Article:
to file a written objection (which he most likely would not do, at least in the circumstances you are presenting). And if you cannot find him for purposes of “personal service” of the notice, you may have to obtain court permission to serve him with notice by some other means, such a “service by publication” involving a classified ad in a newspaper of general circulation once a week for four consecutive weeks. (Do a Google search for “Maryland change of name” and see what pops up.)
Also, when a child is born out of wedlock, the child’s birth certificate (regardless of the name given to the child) will not contain the name of anybody as being the child’s “father.” The line (or box) on the birth certificate will simply be filled in with a row of asterisks (“************”) just to show that the omission is intentional and not oversight. Thereafter, if and when legal paternity is established through one of the methods provided by law for doing so, Vital Record will then issue a new (or amended) birth certificate, this time showing name of father.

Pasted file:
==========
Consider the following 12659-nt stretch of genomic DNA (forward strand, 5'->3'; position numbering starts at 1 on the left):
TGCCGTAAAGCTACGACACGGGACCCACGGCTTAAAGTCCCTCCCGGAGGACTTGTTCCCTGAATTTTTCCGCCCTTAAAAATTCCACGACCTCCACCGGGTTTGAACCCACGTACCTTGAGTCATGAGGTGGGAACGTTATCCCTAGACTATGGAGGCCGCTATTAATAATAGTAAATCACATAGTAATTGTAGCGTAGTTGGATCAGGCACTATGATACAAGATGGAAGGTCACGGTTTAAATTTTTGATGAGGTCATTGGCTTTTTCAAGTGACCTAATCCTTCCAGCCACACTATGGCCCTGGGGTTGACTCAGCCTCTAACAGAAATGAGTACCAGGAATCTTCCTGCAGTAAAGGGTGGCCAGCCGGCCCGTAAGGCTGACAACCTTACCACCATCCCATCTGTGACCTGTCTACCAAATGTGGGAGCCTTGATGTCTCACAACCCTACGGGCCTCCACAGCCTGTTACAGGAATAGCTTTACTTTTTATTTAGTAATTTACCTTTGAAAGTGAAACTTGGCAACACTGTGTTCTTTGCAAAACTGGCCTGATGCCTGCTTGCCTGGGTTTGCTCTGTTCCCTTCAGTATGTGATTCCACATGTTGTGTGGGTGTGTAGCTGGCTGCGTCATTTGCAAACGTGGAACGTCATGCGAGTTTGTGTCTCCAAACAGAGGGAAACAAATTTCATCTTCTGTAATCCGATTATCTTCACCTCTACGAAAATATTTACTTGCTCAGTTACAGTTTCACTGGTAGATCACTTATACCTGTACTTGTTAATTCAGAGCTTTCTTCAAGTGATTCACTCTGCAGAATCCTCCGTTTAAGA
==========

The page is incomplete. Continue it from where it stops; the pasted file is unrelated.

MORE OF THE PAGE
OK..... moving on...... If legal paternity has already been established in your case, you might want to consider withdrawing your request for support enforcement services. Experience shows that if and when he is finally found and money is extracted from him for child support, he will sure as shootin’ re-enter the picture and demand visitation “rights” with the child, perhaps even seeking custody. Although he will most likely not prevail, it will end-up costing you a lot of money and will be emotionally frustrating. Most men, even if not really interested in the child, feel compelled to demand their “rights” of visitation if they find themselves being compelled to pay child support. So this is something you need to consider. If right now he is out of the picture and not causing you any problems, the least detrimental alternate for you may very well be to simply do nothing.